We see this victory when the people of God walk in the power of the Holy Spirit…

Overcoming sinful desires…

Defeating addictions…

Challenging the abusers of our world…

Lifting up those that are suffering and downcast…

Pushing back against generational and cultural perversions…

Comforting those who mourn…

And we see this hope break through when a sinner comes to repentance and belief in Jesus Christ.


So, as we look once again at Psalm 98.

Let us remember God’s salvation…

God’s victory…

God’s justice…

Let Psalm 98 ring from the roof tops.

Let this Psalm get into our blood stream.

God’s victory has come.


I want to close today with another reading from Psalm 98…

This time from The Message paraphrase…

Listen once again:


Sing to God a brand-new song.

He’s made a world of wonders!

He rolled up his sleeves,

He set things right.

God made history with salvation,

He showed the world what he could do.

He remembered to love us, a bonus

To his dear family, Israel—[unrelenting] love.

The whole earth comes to attention.

Look—God’s work of salvation!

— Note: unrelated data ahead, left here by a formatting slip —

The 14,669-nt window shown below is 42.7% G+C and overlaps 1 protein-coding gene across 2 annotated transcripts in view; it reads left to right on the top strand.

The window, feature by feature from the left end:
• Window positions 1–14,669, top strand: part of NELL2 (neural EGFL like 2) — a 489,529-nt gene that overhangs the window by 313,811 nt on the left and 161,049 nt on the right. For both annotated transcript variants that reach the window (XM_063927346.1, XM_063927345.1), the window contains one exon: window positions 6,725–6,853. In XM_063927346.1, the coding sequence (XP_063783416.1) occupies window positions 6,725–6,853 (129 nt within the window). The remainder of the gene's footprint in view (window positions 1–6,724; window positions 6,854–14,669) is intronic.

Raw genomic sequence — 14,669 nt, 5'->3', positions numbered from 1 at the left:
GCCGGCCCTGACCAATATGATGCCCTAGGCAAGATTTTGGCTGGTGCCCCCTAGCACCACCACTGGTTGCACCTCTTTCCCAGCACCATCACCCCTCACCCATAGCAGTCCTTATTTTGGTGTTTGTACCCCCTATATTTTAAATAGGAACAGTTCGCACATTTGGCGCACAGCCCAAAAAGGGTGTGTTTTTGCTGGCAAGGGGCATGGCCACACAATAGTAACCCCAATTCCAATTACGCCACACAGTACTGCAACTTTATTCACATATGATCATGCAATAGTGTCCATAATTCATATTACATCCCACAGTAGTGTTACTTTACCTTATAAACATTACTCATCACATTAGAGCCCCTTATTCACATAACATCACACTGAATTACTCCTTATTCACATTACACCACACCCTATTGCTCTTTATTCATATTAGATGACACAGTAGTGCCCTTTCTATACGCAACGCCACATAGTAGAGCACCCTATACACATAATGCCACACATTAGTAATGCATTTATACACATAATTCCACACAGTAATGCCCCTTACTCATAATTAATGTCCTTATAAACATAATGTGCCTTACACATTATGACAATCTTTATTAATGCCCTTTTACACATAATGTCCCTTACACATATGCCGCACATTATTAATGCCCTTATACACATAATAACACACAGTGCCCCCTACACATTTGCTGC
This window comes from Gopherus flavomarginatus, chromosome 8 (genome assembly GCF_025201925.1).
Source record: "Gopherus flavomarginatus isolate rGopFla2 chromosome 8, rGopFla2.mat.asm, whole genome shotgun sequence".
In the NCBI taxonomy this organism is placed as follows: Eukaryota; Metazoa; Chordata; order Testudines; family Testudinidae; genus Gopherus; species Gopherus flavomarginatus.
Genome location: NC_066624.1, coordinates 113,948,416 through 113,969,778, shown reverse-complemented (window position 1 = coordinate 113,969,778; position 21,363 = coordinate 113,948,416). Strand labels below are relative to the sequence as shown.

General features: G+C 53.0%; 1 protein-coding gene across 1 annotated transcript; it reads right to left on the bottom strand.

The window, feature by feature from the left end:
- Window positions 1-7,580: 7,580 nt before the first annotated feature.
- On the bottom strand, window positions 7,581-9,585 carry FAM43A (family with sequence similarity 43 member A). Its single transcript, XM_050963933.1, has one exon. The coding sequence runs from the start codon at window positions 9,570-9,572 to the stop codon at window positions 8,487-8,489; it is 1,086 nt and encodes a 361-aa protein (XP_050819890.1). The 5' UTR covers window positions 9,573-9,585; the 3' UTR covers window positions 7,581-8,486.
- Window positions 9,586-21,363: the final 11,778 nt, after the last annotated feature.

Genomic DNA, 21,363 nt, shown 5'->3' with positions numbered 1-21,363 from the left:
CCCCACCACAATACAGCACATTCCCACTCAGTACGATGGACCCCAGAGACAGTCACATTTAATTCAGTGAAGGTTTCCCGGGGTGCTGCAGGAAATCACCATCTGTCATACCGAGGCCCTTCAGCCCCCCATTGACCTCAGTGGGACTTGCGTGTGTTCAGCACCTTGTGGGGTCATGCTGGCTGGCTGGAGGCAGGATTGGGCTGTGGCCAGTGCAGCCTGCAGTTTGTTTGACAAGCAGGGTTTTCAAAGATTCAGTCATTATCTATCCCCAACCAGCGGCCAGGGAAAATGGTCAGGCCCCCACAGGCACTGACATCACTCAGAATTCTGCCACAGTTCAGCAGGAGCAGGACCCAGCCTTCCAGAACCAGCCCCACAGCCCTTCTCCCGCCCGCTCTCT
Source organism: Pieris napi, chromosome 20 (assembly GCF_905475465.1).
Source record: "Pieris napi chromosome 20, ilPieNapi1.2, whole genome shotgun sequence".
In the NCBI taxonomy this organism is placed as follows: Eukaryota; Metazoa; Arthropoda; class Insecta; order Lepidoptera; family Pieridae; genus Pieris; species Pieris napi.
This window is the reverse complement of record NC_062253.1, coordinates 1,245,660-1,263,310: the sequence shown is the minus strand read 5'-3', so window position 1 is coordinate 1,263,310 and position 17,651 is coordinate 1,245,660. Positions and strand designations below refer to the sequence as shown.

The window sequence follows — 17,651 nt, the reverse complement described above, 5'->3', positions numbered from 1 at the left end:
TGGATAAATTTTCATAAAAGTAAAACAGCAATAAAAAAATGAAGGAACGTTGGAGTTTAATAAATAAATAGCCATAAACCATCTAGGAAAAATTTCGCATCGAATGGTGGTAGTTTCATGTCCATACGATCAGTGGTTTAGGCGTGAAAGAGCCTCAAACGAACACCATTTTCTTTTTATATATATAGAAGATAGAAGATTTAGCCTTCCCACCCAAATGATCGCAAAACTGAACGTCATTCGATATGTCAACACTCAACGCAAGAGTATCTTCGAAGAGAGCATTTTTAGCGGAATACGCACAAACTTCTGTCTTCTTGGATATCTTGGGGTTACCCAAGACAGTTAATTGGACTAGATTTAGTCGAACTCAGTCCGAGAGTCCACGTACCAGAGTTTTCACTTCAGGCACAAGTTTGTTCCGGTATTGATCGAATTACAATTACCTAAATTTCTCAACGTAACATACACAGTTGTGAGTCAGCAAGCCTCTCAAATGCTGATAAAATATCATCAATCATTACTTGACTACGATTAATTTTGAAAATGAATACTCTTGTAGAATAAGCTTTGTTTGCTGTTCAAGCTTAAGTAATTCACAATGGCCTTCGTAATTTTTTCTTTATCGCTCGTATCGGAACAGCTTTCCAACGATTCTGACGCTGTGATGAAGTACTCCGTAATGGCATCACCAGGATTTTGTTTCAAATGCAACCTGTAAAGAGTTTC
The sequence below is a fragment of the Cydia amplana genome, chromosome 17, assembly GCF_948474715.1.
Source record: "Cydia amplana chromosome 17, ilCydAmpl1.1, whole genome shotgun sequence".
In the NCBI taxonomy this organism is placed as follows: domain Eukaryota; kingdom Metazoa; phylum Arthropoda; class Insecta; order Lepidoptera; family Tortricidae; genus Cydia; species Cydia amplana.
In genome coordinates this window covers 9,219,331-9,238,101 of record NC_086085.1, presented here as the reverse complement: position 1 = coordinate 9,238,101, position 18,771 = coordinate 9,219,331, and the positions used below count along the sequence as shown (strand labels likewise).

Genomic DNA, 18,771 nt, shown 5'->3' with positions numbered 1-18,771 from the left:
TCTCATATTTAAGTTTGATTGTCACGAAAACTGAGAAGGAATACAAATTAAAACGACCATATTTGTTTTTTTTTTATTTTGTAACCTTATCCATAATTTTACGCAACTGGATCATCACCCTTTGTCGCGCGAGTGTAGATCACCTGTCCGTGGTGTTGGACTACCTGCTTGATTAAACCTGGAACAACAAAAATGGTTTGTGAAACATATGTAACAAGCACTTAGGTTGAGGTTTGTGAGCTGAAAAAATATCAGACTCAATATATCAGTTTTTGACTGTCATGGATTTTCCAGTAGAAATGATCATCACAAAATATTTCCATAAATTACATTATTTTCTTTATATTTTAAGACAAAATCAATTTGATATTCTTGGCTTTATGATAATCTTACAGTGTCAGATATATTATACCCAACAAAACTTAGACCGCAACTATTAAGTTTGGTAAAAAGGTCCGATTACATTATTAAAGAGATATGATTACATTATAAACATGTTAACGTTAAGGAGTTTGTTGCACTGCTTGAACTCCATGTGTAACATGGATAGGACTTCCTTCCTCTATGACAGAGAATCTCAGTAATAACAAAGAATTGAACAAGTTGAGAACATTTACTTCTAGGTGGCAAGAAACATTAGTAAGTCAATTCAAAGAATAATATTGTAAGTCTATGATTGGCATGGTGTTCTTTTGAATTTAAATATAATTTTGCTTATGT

Shout your praises to God, everybody!

Let loose and sing! Strike up the band!

Round up an orchestra to play for God,

Add on a hundred-voice choir.

Feature trumpets and big trombones,

Fill the air with praises to King God.

Let the sea and its fish give a round of applause,

With everything living on earth joining in.

Let ocean breakers call out, “Encore!”

And mountains harmonize the finale—

A tribute to God when he comes,

When he comes to set the earth right.

He’ll straighten out the whole world,

He’ll put the world right, and everyone in it.





[1] Tremper Longman, Psalms, TOTC (Downers Grove: IVP, 2014), 345.

[2] James L. Mays, Psalms, Interpretation (Louisville: John Knox Press, 1994), 313.

[3] Longman, 345.

[4] Longman, 346.